Toppers Unite

Discussion in 'Hats' started by Garrett, Feb 17, 2009.

  1. dnjan

    dnjan One Too Many

    Messages:
    1,686
    Location:
    Seattle
    Apologies if this has already been covered - I got tired of trying to search for the correct time of day to wear a top hat.

    So - what is the proper time of day to wear a top hat (with appropriate formalwear, of course)?
    And, if the event starts during the "proper time" but will end later, will a top hat still be acceptable?
     
    deeoeraclea, -30- and Redfokker like this.
  2. deeoeraclea

    deeoeraclea New in Town

    Messages:
    35
    white tie frock suit morning wear you usually change into opera hats past 18:00 however it is okay to wear regular top hats past 18 they can be worn from early in the morning well into the evening as long as attire is apropriate (tailcoats frock coats and cutaways)
     
  3. deeoeraclea

    deeoeraclea New in Town

    Messages:
    35
    the frock coat is the knee length predecessor to the suit coat a cutaway like a frock coat usually extends to the knees but unlike a frock coat it cuts away in the front creating a triangular opening a tailcoat similar to a cutaway opens in the front but that is were the similarities end as the tailcoat extends further down towards the back creating a tail silhouette in not to dissimilar an appearance to the tail feathers of a bird or the folded op wings of an insect another key feature to note is the split in the back is far more prevalent in tailcoats and frock coats than in cutaways (long vent)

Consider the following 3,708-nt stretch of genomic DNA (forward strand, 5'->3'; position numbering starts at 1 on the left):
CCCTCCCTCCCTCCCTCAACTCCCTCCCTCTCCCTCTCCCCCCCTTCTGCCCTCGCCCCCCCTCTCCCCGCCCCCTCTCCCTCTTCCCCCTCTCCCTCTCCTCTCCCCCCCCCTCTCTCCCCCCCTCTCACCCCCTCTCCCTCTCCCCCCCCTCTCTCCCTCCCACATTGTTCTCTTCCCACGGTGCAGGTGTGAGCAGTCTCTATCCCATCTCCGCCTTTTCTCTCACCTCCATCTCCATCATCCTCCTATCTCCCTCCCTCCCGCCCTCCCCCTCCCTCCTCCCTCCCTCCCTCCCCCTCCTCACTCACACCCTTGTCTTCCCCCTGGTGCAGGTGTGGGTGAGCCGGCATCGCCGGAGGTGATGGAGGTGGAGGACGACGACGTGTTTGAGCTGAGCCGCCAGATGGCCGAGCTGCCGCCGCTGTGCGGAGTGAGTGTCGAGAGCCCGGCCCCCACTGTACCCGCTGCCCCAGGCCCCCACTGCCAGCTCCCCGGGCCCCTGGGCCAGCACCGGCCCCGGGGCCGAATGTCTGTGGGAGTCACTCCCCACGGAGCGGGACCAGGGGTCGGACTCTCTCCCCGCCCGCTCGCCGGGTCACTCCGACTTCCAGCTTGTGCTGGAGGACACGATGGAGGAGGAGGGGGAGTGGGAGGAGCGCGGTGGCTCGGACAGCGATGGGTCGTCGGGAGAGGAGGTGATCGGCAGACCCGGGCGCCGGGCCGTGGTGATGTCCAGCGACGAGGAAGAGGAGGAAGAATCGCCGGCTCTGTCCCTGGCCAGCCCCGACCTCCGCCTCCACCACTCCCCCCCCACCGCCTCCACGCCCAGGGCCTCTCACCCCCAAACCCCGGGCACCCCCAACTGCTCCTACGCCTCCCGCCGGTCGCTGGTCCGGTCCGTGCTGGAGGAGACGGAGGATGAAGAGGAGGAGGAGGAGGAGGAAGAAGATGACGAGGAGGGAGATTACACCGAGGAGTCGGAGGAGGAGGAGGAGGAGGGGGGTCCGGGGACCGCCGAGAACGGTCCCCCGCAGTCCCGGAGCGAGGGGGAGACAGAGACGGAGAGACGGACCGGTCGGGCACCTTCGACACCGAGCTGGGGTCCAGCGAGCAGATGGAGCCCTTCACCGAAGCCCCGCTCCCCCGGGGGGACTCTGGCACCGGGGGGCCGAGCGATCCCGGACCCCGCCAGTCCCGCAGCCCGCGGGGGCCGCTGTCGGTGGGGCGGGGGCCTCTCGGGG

just to clarify i meant 6 pm when i wrote 18
     
    Last edited: Mar 4, 2018
    -30- likes this.
  4. dnjan

    dnjan One Too Many

    Messages:
    1,686
    Location:
    Seattle
    Thank you!
     
  5. Zoukatron

    Zoukatron One of the Regulars

    Messages:
    141
    Location:
    London, UK
    Deeoeraclea, without trying to sound snarky, can you please use some punctuation in your posts. I appreciate that you're trying to share information, but the reader has to spend time trying to work out where sentences and phrases begin and end - it is very off putting to read.
     
  6. deeoeraclea

    deeoeraclea New in Town

    Messages:
    35
    i do apologise it's just that the english punctuation system is a bit confusing however apologise do not make up for mistakes and i will have to try and at least divide sentences up in a more obiovius manner i apprieciate the reminder
     
  7. Zoukatron

    Zoukatron One of the Regulars

    Messages:
    141
    Location:
    London, UK
    The main thing is the just making it clear where a sentence begins and where it ends, which is more or less universal across all languages.
     
  8. draws

    draws Practically Family